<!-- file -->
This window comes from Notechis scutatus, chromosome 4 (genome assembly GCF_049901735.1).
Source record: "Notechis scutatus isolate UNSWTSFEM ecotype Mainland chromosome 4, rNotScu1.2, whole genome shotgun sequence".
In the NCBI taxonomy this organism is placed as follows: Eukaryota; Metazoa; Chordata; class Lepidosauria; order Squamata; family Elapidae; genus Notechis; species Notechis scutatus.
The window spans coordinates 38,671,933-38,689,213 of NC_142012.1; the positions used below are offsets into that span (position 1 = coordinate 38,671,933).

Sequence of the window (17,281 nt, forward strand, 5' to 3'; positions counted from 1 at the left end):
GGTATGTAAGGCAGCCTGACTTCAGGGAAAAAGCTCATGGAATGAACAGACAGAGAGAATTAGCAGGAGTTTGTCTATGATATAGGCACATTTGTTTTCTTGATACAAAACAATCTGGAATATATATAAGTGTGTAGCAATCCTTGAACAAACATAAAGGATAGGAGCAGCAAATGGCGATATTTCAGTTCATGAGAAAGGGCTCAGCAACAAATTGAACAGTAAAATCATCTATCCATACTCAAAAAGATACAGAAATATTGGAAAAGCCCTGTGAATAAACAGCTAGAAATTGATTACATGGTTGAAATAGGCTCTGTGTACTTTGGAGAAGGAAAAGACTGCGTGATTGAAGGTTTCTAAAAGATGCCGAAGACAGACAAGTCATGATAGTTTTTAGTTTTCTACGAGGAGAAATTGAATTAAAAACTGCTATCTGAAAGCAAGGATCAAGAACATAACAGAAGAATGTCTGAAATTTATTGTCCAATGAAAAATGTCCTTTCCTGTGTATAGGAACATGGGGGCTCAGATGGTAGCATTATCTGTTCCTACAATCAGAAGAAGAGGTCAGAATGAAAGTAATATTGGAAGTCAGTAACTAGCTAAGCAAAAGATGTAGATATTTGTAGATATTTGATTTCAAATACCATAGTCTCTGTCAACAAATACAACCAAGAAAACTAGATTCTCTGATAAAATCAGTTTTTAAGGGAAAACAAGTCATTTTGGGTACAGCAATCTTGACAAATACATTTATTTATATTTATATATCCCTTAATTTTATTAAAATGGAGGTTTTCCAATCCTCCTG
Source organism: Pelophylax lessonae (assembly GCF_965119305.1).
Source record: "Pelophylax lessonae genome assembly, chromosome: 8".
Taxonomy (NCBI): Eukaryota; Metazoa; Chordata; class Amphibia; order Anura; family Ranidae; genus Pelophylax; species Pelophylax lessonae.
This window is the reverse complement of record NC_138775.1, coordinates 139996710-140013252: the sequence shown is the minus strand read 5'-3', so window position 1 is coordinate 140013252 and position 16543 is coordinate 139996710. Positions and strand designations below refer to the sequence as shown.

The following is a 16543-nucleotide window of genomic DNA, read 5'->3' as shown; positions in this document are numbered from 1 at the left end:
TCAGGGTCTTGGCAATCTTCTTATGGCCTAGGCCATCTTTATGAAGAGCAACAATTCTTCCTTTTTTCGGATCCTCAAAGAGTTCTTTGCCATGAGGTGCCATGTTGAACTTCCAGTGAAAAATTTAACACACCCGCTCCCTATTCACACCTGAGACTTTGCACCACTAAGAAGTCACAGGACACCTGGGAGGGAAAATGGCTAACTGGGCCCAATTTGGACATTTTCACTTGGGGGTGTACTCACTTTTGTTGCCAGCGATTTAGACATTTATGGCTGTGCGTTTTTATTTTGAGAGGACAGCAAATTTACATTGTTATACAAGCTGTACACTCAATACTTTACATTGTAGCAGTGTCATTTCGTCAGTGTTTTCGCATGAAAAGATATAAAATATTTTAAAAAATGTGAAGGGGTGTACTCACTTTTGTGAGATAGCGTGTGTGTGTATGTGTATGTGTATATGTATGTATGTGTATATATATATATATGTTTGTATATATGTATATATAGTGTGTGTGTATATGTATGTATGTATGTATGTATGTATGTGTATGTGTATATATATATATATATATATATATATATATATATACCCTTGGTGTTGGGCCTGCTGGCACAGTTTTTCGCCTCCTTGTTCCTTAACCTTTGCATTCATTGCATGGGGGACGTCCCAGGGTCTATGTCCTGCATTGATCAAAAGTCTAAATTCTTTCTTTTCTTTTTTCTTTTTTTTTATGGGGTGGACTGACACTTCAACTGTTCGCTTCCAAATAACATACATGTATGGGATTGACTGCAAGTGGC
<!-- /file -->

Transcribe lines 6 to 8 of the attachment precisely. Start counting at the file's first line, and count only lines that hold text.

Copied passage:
GGTATGTAAGGCAGCCTGACTTCAGGGAAAAAGCTCATGGAATGAACAGACAGAGAGAATTAGCAGGAGTTTGTCTATGATATAGGCACATTTGTTTTCTTGATACAAAACAATCTGGAATATATATAAGTGTGTAGCAATCCTTGAACAAACATAAAGGATAGGAGCAGCAAATGGCGATATTTCAGTTCATGAGAAAGGGCTCAGCAACAAATTGAACAGTAAAATCATCTATCCATACTCAAAAAGATACAGAAATATTGGAAAAGCCCTGTGAATAAACAGCTAGAAATTGATTACATGGTTGAAATAGGCTCTGTGTACTTTGGAGAAGGAAAAGACTGCGTGATTGAAGGTTTCTAAAAGATGCCGAAGACAGACAAGTCATGATAGTTTTTAGTTTTCTACGAGGAGAAATTGAATTAAAAACTGCTATCTGAAAGCAAGGATCAAGAACATAACAGAAGAATGTCTGAAATTTATTGTCCAATGAAAAATGTCCTTTCCTGTGTATAGGAACATGGGGGCTCAGATGGTAGCATTATCTGTTCCTACAATCAGAAGAAGAGGTCAGAATGAAAGTAATATTGGAAGTCAGTAACTAGCTAAGCAAAAGATGTAGATATTTGTAGATATTTGATTTCAAATACCATAGTCTCTGTCAACAAATACAACCAAGAAAACTAGATTCTCTGATAAAATCAGTTTTTAAGGGAAAACAAGTCATTTTGGGTACAGCAATCTTGACAAATACATTTATTTATATTTATATATCCCTTAATTTTATTAAAATGGAGGTTTTCCAATCCTCCTG
Source organism: Pelophylax lessonae (assembly GCF_965119305.1).
Source record: "Pelophylax lessonae genome assembly, chromosome: 8".